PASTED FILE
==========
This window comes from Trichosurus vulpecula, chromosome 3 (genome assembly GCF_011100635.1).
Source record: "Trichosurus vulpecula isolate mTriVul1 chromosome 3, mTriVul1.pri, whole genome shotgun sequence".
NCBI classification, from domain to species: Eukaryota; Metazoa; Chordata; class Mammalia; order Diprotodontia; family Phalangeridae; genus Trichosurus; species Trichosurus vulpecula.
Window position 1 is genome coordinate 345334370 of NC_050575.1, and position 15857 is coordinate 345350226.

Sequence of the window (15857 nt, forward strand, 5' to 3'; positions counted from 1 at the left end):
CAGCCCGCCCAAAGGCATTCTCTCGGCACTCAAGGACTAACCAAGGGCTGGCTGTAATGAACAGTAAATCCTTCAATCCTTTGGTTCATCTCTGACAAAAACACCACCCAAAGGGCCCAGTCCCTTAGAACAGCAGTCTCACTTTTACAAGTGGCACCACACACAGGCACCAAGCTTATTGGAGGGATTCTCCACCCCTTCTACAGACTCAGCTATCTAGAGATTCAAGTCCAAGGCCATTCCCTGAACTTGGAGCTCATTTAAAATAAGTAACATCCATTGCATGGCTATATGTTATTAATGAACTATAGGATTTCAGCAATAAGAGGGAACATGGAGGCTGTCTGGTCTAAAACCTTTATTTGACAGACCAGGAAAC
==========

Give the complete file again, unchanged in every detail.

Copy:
This window comes from Trichosurus vulpecula, chromosome 3 (genome assembly GCF_011100635.1).
Source record: "Trichosurus vulpecula isolate mTriVul1 chromosome 3, mTriVul1.pri, whole genome shotgun sequence".
NCBI classification, from domain to species: Eukaryota; Metazoa; Chordata; class Mammalia; order Diprotodontia; family Phalangeridae; genus Trichosurus; species Trichosurus vulpecula.
Window position 1 is genome coordinate 345334370 of NC_050575.1, and position 15857 is coordinate 345350226.

Sequence of the window (15857 nt, forward strand, 5' to 3'; positions counted from 1 at the left end):
CAGCCCGCCCAAAGGCATTCTCTCGGCACTCAAGGACTAACCAAGGGCTGGCTGTAATGAACAGTAAATCCTTCAATCCTTTGGTTCATCTCTGACAAAAACACCACCCAAAGGGCCCAGTCCCTTAGAACAGCAGTCTCACTTTTACAAGTGGCACCACACACAGGCACCAAGCTTATTGGAGGGATTCTCCACCCCTTCTACAGACTCAGCTATCTAGAGATTCAAGTCCAAGGCCATTCCCTGAACTTGGAGCTCATTTAAAATAAGTAACATCCATTGCATGGCTATATGTTATTAATGAACTATAGGATTTCAGCAATAAGAGGGAACATGGAGGCTGTCTGGTCTAAAACCTTTATTTGACAGACCAGGAAAC